Kaito grudgingly agrees to check out another sage puzzle. He’s assigned a partner, Anna Gram AKA Da Vinci, an art and puzzle genius. They arrive at the mansion of a recently deceased famous landscape painter. The widow is cold and bitter, and wants to sell the place, but the puzzle must be solved first. The butler turns out to be a Giver from the POG who constructed it. Kaito and Anna are trapped and must solve the puzzle before they’re gassed to death. By rearranging the paintings on the wall according to how their frames match, then using Anna’s extensive knowledge of art history, they get a five-letter roman numeral, which is the code to the safe. The treasure inside is a gallery or portraits of the painter’s wife. The code was the number of the paris apartment where she fell for him.
We’re going to come right out and say we liked this episode. Da Vinci had a pretty good introduction and she and Kaito worked well together. This was also the first episode with an A and a B story: Kaito and Anna solving the puzzle in A, while Nonoha deals with her jealousy, then tries to infiltrate the mansion with the help of a very smitten and willing Gammon, who has an awesome purple bike. I like how her uneasiness about Kaito teaming up with Anna made her a better softball player, but also her realization that she’d rather be by Kaito’s side helping him solve puzzles than let some artsy strumpet take her place.
About Da Vinci…the show kinda pulled a fast one on us and revealed at the very end that she’s actually a he. Which is kinda random and silly and pointless, in our opinion Now there’s no female representation among the named puzzle masters (yet), though her being a guy at least eliminates a potentially annoying triangle involving her and Nonoha. Finally, we have the first POG giver who turns out not to be an evil asshole; as the butler was merely fulfilling the wishes of his dead charge. We’ll also admit we realized MDCLV was roman numerals long before Kaito did, though we’ll give him a pass since we’re unsure how commonly they’re used in Japan.
While returning from the store with Kyoko, Yachiyo finds Otoo’s long-lost wife, but is too slow to catch her, and she vanishes again. She becomes very sullen, which everyone notices. She asks Satou if he likes her while Mahiru is listening, and she becomes aware of the love triangle. Satou makes her promise not to tell everyone, but she feels so bad for Satou, Takanashi starts to think Mahiru likes him. Satou takes Yachiyo aside and promises her no one will ever hate him, including him, and she tells Otoo, who shrugs it off. Takanashi confronts Mahiru as well, and she allays his fear she likes Satou.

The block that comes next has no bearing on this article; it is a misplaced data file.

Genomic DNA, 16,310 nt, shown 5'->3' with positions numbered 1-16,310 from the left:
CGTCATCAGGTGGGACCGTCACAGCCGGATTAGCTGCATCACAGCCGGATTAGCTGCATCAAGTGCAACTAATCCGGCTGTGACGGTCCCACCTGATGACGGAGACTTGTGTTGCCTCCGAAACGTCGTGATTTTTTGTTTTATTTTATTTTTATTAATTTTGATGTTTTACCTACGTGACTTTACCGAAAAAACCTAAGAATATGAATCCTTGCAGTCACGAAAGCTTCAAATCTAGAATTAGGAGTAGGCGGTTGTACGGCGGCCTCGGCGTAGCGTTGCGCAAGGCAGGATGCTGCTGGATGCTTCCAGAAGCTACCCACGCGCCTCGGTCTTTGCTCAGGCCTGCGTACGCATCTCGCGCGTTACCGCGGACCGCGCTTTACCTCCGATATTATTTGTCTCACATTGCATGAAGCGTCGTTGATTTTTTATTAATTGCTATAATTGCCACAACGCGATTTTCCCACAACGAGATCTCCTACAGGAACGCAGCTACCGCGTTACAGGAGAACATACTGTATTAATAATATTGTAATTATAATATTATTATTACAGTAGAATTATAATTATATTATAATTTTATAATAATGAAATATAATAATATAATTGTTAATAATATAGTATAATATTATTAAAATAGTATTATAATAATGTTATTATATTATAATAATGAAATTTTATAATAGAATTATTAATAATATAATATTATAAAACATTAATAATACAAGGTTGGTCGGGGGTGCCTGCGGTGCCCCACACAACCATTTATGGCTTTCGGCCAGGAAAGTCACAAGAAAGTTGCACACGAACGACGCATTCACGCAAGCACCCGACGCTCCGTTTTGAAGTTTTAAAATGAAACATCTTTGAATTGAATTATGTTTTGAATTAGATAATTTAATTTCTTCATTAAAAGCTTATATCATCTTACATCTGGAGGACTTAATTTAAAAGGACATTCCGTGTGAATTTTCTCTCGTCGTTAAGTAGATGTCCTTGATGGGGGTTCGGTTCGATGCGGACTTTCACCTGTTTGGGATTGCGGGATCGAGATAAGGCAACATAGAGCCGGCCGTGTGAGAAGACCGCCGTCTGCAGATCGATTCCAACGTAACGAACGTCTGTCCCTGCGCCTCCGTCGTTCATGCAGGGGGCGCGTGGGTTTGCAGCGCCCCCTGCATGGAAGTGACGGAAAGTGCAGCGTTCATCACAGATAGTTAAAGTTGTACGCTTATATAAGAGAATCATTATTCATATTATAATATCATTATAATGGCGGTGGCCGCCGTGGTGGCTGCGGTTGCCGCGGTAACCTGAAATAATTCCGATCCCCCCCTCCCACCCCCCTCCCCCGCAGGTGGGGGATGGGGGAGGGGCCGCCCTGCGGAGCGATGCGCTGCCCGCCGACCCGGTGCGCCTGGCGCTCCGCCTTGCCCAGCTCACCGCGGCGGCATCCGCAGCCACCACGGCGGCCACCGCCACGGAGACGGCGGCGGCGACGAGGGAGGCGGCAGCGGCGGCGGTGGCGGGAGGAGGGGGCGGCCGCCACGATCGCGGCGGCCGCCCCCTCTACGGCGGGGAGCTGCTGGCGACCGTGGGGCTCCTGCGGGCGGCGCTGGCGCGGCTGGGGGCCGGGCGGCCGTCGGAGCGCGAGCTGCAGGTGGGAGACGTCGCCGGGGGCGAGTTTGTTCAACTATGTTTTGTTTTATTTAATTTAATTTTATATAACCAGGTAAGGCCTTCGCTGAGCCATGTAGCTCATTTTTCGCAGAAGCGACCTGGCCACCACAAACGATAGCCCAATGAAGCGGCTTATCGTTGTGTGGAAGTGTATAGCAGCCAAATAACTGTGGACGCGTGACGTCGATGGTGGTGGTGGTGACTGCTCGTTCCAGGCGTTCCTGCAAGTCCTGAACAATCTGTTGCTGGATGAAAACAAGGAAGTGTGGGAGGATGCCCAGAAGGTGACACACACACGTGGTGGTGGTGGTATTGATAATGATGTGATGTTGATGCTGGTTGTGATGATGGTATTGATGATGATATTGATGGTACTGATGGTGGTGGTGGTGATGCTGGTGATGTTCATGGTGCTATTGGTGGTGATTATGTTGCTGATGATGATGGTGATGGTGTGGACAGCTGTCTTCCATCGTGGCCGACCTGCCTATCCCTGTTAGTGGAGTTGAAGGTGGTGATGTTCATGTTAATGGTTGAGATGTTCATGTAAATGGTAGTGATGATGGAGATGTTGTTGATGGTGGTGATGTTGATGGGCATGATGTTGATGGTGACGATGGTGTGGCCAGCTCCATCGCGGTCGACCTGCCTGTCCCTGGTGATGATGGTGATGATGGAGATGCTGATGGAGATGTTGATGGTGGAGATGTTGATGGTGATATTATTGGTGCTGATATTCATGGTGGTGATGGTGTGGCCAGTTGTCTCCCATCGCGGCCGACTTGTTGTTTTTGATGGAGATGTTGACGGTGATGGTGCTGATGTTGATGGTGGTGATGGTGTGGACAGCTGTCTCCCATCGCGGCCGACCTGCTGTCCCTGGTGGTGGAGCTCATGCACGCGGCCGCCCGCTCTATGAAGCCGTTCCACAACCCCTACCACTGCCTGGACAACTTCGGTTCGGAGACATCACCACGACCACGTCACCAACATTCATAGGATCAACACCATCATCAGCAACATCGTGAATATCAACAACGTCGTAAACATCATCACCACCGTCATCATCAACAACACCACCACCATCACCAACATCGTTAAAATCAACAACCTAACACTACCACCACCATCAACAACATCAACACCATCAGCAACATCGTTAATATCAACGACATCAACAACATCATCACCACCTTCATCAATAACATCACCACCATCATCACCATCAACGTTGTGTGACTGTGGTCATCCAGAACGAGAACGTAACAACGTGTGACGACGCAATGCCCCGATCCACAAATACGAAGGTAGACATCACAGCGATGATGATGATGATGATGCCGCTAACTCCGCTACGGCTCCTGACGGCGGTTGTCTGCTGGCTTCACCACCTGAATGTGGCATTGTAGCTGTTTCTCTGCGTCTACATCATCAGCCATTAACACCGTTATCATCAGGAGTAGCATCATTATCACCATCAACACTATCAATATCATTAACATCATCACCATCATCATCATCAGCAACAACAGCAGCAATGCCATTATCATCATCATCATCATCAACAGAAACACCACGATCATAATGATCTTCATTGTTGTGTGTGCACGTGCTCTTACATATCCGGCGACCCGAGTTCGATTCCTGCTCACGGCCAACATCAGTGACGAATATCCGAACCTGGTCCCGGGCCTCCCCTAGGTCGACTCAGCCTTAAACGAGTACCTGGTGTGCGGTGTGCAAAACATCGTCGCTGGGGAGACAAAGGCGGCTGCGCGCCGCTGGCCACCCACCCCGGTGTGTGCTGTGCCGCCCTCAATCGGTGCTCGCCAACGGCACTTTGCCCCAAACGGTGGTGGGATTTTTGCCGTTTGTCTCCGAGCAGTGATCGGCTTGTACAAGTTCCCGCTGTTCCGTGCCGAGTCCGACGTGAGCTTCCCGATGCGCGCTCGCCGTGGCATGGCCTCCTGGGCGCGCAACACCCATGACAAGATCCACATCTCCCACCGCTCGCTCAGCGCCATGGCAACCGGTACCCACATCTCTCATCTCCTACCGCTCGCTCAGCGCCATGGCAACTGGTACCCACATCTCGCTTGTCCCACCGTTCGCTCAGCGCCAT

Yachiyo, Satou, and Mahiru act a little off this week, and it’s a testament to how well the staff knows each other that they almost instantly sense when they are off (Well, aside from that one waitress we still haven’t met…we wonder what the deal is with her.) Yachiyo, as usual, has the lowest possible opinion of herself, just over some little thing completely out of her control (a wife emerging from a manhole cover than vanishing as if she had disapparated, for instance). Her sudden inquiry to Satou was surprising though, she’s not the most forward person, after all. The ridiculously long pause was classic Satou.
Satou’s an interesting case: on one hand, you could say he’s a fool for not making his feelings perfectly clear to Yachiyo, who is so socially inept anyway. Whatever subtle signals he’s thrown out (and there haven’t been a lot), she’s not going to pick them up; he has to be firm and clear; loud and proud. But his reservations don’t just lie in his fear of rejection or his own shyness, but consideration for his boss, Kyoko. He feels like Yachiyo is off-limits. And in any case, falling in love with someone at work is tricky enough. Actually trying to have a relationship where you see each other all day and work with each other is trickier still.
TRAP drops from third to eigth to ninth, worrying both Mashiro and Takagi. Takahama confirms their suspicion that Miura can be overoptimistic at times, and when another manga that kept sliding is cancelled, panic nearly sets in. Back at the editors’ office, Miura gets five different opinions by five other editors, and is initially unsure on how to proceed, but he ultimately warns against big changes to the manga. Mashrio agrees, feeling Takagi’s position hints of desperation. They’re all convinced that TRAP needs to be loud and proud about being a decent mystery, which sets it apart on Jack.
This week doesn’t let us forget that Ashirugi Muto aren’t out of the woods just because they’re serialized. One bad week could spell cancellation; there’s a crapload of manga waiting in line to be published. Case in point: both Fukuda and Nakai/Aoki’s manga are approved for serialization – on the same day. The pressure is truly on for TRAP. This episode was a quick succession of splashes of cold water, and also exposed not only the inexperience of the still very young author and artist, but the relatively green editor Miura as well.
Being inundated with multiple contradicting possible courses of action is always going to happen. Someone who’s good will take the course that is closest to matching what their gut instinct is telling them. One cannot operate without instinct in this industry – take Hiramaru: he’s loathing drawing a manuscript every week; he has all the talent and instincts, but the motivation and passion are lacking. Niizuma is pretty much pure instinct, an unsullied natural talent. Nakai and Fukuda have kept themselves going with hard work determination, and of course luck, like Takagi and Mashiro. What they really need next week is a jump in the rankings: something to reignite their confidence.